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Am J Med. 2006 Jul;119(7 Suppl 1):S79-82.

Is asymptomatic hyponatremia really asymptomatic?

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  • 1Department of General Internal Medicine, Erasme University Hospital, Brussels, Belgium. guy.decaux@skynet.be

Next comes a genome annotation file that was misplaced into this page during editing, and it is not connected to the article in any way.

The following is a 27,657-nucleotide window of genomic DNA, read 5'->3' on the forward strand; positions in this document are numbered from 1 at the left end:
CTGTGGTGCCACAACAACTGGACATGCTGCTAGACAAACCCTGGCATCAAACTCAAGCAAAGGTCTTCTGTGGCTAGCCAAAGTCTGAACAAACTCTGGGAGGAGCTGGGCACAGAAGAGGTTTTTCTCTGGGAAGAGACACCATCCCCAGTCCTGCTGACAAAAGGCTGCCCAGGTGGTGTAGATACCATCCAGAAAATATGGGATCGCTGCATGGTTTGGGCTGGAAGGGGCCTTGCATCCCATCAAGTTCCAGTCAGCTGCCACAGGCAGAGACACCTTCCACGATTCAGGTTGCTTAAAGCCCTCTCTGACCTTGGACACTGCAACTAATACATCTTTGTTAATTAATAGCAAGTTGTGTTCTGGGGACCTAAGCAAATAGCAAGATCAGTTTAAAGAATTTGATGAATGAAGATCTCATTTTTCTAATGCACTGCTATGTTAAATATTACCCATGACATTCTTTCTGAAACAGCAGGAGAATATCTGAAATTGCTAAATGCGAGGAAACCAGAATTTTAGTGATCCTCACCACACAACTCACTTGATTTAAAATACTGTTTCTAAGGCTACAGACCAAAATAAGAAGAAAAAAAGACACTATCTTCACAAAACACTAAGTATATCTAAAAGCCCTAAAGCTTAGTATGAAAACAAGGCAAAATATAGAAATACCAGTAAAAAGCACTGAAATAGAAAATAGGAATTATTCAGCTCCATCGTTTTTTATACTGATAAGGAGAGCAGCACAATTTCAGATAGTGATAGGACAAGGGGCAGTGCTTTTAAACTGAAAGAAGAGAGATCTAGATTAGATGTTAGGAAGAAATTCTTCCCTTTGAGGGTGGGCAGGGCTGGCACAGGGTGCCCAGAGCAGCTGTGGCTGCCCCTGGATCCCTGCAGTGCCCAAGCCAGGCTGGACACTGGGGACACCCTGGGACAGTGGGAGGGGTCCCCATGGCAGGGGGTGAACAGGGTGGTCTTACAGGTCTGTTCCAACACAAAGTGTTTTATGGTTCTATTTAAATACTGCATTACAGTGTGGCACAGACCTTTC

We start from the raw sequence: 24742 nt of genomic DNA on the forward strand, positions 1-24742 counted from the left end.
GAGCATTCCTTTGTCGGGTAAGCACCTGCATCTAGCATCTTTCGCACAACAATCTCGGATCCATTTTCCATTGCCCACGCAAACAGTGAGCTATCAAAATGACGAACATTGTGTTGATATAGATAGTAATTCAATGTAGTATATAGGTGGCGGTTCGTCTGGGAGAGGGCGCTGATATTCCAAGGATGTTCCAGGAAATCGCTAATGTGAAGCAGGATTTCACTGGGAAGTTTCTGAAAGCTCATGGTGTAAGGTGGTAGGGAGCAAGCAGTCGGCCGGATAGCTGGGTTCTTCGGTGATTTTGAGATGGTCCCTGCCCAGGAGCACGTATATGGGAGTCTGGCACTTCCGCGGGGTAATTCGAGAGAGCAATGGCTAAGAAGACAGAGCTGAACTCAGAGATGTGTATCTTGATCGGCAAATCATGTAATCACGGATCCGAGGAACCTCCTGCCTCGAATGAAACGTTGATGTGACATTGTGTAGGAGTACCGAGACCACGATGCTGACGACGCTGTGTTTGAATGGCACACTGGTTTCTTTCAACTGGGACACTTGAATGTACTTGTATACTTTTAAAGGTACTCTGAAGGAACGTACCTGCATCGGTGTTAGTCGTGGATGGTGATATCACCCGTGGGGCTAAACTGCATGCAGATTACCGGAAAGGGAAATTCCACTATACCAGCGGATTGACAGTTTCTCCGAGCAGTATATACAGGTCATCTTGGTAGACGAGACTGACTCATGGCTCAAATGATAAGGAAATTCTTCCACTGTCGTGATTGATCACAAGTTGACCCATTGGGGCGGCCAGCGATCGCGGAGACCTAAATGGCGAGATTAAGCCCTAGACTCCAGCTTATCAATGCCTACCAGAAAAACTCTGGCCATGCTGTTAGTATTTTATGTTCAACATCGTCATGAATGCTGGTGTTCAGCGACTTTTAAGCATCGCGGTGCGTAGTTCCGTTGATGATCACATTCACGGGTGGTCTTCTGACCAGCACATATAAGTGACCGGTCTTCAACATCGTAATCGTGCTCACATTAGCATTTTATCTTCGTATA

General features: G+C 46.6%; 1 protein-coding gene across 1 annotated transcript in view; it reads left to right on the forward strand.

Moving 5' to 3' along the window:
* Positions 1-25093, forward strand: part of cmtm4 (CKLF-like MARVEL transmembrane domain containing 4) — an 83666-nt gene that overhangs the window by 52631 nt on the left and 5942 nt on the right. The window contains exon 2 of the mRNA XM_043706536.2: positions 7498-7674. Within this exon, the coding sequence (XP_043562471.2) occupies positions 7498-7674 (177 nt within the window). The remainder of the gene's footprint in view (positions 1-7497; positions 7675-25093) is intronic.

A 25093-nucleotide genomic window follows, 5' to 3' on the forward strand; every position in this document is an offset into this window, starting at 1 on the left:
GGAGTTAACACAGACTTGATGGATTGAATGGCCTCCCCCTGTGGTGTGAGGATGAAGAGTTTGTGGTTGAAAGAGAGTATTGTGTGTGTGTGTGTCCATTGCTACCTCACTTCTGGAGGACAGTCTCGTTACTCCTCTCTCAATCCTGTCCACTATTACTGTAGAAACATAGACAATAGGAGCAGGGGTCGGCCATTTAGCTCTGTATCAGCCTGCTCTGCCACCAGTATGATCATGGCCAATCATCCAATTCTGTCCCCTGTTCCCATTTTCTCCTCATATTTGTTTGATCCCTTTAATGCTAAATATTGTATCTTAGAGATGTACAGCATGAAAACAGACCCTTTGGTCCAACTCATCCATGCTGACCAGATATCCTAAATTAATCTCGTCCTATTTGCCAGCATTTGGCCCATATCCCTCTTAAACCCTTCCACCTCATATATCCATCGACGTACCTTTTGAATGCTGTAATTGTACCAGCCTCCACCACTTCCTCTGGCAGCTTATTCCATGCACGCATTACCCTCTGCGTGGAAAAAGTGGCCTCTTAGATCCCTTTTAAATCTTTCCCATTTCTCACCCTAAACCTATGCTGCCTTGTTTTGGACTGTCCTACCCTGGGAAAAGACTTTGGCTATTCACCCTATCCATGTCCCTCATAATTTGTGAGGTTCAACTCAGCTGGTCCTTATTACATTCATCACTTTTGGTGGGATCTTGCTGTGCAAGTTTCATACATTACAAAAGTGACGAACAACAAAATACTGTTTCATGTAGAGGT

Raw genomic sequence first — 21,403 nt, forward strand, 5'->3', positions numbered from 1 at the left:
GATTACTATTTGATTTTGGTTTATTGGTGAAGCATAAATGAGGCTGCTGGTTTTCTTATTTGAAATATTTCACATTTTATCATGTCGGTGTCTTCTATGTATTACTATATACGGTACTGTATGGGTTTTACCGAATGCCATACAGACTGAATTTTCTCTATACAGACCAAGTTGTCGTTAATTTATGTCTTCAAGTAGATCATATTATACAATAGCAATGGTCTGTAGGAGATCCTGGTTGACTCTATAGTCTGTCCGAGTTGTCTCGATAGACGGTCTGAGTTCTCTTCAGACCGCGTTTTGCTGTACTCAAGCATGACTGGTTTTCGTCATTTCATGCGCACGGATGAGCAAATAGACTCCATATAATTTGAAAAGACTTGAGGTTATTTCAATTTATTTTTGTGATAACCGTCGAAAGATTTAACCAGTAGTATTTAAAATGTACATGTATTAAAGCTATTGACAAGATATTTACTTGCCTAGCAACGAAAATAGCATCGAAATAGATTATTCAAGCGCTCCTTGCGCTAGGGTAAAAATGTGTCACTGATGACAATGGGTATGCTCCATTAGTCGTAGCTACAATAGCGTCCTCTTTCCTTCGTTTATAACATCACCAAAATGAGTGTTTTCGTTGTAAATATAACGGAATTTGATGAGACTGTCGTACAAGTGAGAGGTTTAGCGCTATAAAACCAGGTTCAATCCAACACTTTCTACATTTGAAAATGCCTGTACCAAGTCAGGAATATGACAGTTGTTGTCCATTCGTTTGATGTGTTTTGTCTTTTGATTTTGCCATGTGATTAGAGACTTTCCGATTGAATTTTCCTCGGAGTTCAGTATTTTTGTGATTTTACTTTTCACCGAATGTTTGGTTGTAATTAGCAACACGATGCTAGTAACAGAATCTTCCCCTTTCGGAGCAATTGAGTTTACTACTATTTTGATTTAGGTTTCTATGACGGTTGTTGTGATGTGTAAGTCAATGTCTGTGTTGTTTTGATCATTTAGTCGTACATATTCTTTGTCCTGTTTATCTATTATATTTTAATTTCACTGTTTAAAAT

Consequences of hyponatremia are generally mild and remain unnoticed by both physician and patient. When water restriction, usually prescribed to avoid water intoxication, fails to normalize serum sodium values, clinicians will tolerate mild stable hyponatremia (especially when serum sodium is >125 mEq/L [1 mEq/L = 1 mmol/L]). In a recent study, we observed that mild chronic hyponatremia contributes to an increased rate of falls, probably due to impairment of attention, posture, and gait mechanisms. Eight attention tests were used to assess 16 patients with asymptomatic hyponatremia (mean serum sodium, 128 +/- 3 mEq/L) due to syndrome of inappropriate antidiuretic hormone secretion. On attention tests for visual and auditory stimuli, there was an increase in mean response latency of 58 msec (P <0.001) and an increase in total error number of 20% (P <0.001). The results of 3 stereotyped steps on a platform "in tandem" with eyes open, expressed as total traveled way of center of pressure, was also different in patients with hyponatremia (mean serum sodium, 128 +/- 3 mEq/L) when compared with normonatremic patients (1.3 vs 1 m; P <0.003). Noteworthy, in volunteers of similar age, after mild alcohol intake (0.55 g/kg body weight), attention and gait tests were less affected. In another series of 122 consecutive patients hospitalized from the emergency room with mild hyponatremia, approximately 21% were admitted for falls. After controlling for age, sex, and other known risk factors for falls, the adjusted odds ratio for falls in patients with hyponatremia was 67, compared with a control group. These data show that the concept of asymptomatic hyponatremia does not withstand a detailed epidemiologic analysis of falls or of sensitive posture, gait, and attention tests.

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